Wasp operated off Libya and San Antonio exercised with
Israeli forces. Later, Whidbey Island and San Antonio
operated in the Arabian Sea, with San Antonio providing
contingency alert off war-torn Yemen, and Whidbey
Island exercising with Omani forces.
With distributed units, the ARG/MEU commanders
were reporting to the Fifth and Sixth Fleets and working with U.S. Special Operations command all at once.
Answering to different chains of command was a challenge, but “we kind of shelved that and convinced the
deciders that we could do it from the Wasp no matter
where the Wasp was,” Simmons said.
“We were given the authority to do that. Our team
crafted what that meant so we were given OPCON
and TACON [tactical control] over all our forces no
matter where they were and we had to define what
TACON and OPCON were across COCOM boundaries.
We convinced the fleets and the COCOM commanders
associated with them that we had a model that was
workable. We did that for the first three months of the
deployment,” he said.
When Wasp operated off Libya, it was joined by
an Arleigh Burke guided-missile destroyer (DDG),
a “nonstandard” event, Ogden said. “Knowing the
gravity of what we were getting ourselves ready to do,
they believed that that was probably the most prudent
course of action and I couldn’t have been happier.”
Ogden assigned the roles of
anti-air warfare commander and
anti-submarine warfare com-
mander for the ARG to the DDG.
Even with no worries about
those threats, he said the abil-
ity of the DDG to take on those
enabled the ARG commander to
focus on the Libyan operation.
The DDGs USS The Sullivans and
USS Carney were assigned at various times.
“More importantly, that DDG
allowed me the ability to establish
maritime dominance rather rapidly
because I used them as a picket in
between where Wasp was operating
and the town of Sirte,” Odgen said.
The DDGs were put to a more
active use. A Marine scout sniper
platoon was put on a DDG “to visually observe because we weren’t
100 percent sure that they [ISIS]
weren’t getting resupplied via
maritime routes or that anybody was trying to flee via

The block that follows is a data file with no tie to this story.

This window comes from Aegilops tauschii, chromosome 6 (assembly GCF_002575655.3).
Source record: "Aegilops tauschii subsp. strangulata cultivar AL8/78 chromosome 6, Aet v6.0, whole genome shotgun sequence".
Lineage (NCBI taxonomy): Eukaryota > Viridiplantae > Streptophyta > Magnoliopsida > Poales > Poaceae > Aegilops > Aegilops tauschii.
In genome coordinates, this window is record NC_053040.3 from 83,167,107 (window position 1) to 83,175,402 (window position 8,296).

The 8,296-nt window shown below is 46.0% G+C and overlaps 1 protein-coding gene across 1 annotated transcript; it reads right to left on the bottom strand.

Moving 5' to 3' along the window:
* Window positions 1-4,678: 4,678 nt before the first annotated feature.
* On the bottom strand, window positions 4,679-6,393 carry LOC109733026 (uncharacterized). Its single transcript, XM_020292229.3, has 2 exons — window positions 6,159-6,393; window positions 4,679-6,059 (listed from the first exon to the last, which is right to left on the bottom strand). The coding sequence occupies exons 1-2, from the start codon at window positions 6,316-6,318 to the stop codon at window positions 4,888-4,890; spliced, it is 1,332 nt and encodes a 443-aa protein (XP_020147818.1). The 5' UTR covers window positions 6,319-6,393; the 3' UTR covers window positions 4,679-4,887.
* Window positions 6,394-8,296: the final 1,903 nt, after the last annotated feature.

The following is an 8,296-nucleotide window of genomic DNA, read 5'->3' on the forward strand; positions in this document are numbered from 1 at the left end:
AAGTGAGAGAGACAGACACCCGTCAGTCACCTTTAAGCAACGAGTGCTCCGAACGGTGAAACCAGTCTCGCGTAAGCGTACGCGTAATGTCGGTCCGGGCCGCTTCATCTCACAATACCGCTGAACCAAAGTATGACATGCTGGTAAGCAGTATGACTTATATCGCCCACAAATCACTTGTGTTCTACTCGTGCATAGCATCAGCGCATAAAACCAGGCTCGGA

maritime routes,” Ogden said. “We got permission
to operate the USS Carney all the way up to 5 nautical
miles off the shore. This was very beneficial because it
allowed us to collect [intelligence] on them and observe
them and have a better understanding of the maritime
domain and the battlespace.”
By putting Marines on DDGs, “we exponentially
increased what we could do,” Simmons said. “We cre-
ated essentially new ARGs with destroyers by using their
landing pads and putting boarding teams [on them].”
“Another innovation that we did was we shot
[5-inch] illumination rounds off of USS Carney,”
Ogden said. The rounds were fired over Sirte at night
“because we realized that at night was when they were
repositioning, refitting, re-ammo movement. When
we started firing illumination rounds over the city at
night, it immediately disrupted their ability operate in
the clandestine in the dark.”
Ogden said the 5-inch illumination rounds were the
first fired from a U.S. Navy ship in combat since the
1991 Gulf War. He also requested permission for the
DDGs to provide lethal fire but was not granted it.
The AV-8B Harrier II attack aircraft and AH-1W
Super Cobra helicopter gunships of the MEU onboard
Wasp launched strikes against ISIS targets in a long
campaign that ended on Dec. 6. Also, on one occasion,
An AV-8B Harrier, from the 22nd Marine Expeditionary Unit (MEU), lands on the flight deck of the
amphibious assault ship USS Wasp Sept. 19. The 22nd MEU, embarked on Wasp, conducted pre-
cision air strikes in support of the Libyan Government of National Accord-aligned forces against
Islamic State in Iraq and Syria targets in Sirte, Libya, as part of Operation Odyssey Lightning.